Wednesday, August 13, 2008

Dayton's (and Louisville's) Questionable Bohemian Index

The local Creative Region Initiative has two projects focusing on the arts, particularly a film festival and a gallery/performance space. One of the Creative Region Initiative participants mentioned that, according to numbers provided by the Florida consultancy, Dayton ranks “above average” on the bohemian index.

The Bohemian Index


As a way of explanation this index as defined in a 2002 paper on Ontario cities, Competing for Creatvity, co-authored by Florida:

Bohemian Index – The Bohemian Index is defined using employment in artistic and creative occupations. It is a location quotient that compares the region’s share of the nation’s bohemians to the region’s share of the nation’s population.


The paper also lists occupations used for the Bohemian Index:

Authors
Designers
Musicians and composers
Actors and directors
Craft-Artists, painters, sculptors and artist printmakers
Photographers
Dancers
Artists, performers, and related workers




I was thinking that Florida must be missing something. His book notes that Louisville ranked 30 out of 40 on this index for metros over 1,000, near the bottom. So if Dayton is “above average” it would presumably have a more visible and active scene than Louisville.

I don’t see that.

Then, looking again at Competing for Creativity, at the metro area list (which includes US cities). In this case Louisville and Dayton are compared together in the same size cohort, and actually are close using the Bohemian Index:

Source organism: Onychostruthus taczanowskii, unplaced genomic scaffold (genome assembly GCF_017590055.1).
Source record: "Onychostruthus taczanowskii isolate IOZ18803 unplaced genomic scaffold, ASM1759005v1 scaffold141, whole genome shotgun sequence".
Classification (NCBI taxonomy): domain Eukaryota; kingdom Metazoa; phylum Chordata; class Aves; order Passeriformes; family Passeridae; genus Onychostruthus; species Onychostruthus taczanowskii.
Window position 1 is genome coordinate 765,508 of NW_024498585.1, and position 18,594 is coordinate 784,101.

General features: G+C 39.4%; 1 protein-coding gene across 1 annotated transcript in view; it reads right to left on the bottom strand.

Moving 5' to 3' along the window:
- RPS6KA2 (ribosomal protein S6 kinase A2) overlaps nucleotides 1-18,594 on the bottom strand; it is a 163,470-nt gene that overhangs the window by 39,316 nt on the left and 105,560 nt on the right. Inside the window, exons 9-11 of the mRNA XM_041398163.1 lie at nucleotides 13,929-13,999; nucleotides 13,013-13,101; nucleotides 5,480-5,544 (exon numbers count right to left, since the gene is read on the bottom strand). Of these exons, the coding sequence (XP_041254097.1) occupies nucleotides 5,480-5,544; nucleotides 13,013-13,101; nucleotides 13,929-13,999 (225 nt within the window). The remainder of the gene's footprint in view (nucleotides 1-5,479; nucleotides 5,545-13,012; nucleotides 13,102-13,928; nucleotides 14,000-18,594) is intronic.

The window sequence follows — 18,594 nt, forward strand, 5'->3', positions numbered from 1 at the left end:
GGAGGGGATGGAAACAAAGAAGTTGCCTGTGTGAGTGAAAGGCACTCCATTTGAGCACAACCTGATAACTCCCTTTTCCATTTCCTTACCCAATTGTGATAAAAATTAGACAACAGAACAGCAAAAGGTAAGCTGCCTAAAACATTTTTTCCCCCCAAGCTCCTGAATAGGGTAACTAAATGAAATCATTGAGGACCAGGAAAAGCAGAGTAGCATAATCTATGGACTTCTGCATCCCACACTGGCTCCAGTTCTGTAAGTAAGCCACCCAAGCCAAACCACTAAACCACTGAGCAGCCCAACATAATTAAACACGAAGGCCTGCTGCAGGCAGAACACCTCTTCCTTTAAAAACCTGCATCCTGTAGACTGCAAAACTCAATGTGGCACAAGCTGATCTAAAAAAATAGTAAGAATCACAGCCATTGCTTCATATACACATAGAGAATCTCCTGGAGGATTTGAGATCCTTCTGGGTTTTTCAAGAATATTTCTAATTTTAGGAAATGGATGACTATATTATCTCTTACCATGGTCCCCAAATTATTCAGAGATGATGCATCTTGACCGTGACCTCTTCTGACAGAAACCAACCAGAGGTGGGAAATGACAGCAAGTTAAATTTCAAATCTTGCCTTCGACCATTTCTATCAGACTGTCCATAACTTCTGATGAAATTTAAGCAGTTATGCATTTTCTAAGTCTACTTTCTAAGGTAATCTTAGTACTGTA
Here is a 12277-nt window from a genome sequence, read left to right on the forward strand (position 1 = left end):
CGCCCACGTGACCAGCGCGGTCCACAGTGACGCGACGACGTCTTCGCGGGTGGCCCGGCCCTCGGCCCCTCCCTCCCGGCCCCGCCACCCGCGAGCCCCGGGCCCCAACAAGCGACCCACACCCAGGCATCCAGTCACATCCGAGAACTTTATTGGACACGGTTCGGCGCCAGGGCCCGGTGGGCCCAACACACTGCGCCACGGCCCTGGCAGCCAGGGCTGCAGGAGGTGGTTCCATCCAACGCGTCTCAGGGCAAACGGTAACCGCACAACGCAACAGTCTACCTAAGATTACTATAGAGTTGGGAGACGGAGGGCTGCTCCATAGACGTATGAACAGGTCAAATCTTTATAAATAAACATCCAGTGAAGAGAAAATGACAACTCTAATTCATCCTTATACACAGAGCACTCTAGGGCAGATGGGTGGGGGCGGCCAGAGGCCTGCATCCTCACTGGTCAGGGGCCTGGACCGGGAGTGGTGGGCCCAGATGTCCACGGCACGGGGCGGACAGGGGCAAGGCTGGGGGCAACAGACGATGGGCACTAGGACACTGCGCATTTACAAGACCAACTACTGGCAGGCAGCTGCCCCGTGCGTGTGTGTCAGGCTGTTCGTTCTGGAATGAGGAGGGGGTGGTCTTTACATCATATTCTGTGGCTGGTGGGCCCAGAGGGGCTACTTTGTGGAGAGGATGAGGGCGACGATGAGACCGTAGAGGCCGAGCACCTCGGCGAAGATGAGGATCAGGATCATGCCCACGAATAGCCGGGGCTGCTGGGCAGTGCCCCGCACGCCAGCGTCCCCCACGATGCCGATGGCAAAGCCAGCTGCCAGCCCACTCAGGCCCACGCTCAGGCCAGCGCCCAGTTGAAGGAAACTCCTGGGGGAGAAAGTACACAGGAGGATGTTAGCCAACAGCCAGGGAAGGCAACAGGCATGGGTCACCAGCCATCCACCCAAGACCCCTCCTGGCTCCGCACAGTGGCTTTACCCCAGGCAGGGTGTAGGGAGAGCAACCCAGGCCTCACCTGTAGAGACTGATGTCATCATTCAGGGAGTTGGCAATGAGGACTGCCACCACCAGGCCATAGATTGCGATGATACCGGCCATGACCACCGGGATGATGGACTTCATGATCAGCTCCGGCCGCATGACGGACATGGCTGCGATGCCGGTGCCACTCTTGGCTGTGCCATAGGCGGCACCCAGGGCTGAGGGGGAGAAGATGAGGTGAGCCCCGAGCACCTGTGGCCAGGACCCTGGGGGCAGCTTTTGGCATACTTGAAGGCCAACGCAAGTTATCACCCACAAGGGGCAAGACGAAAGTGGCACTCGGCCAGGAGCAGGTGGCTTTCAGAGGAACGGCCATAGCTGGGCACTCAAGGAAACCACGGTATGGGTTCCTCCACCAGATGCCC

Dayton: 22,

Louisville: 20

This nearly equal ranking would also imply that the Dayton “bohemian” scene—artists, musicians, performers and related businesses and venues, would be equivalent to Louisville’s’ to some degree. Or Louisville would have as weak a scene as Dayton. This is not the case. Why?

(on edit Teresa Gaspar, active in the Creative Region Intiative, provided updated Bohemian Index numbers, based on 2006 data

Dayton: 1.o5

Louisville: -.87

..where 1.0 is the national average. In this case Dayton is above and Louisville below).

People and Money


I wondered if there is just not enough money in the local economy to support this. So I ran some numbers off the County Business Patterns database for both metro areas. CBP provides total number of workers, and total payroll (for the private sector), so it would be possible to see how much money was coming into the local economy, and a very rough measure of $$ per person. CBP would not pick up the military & civilian population associated with the Air Force, or their payroll.

Comparing the two metro areas, looking at number employed and annual payroll (both for the private sector only) for 2006, one can see that there are substantial deltas.



Assuming the core county would have the lion’s share of the patron and audience base for visual arts and performance, on can come up with notional income per person.



Interestingly, Dayton seems to do better in terms of annual income per employee (depending on how the aggregate payroll was actually distributed )

Swallows without a Spring

So what does this have to do with cultural creatives and Dayton’s relatively weak urban bohemia? It means that maybe the difference of $18.6 billion and 160,700 more people might be the difference between the land of the bland and some funky goings-on. The difference between more art galleries, music venues, an independent bookstore or two, indy restaurants, things like that.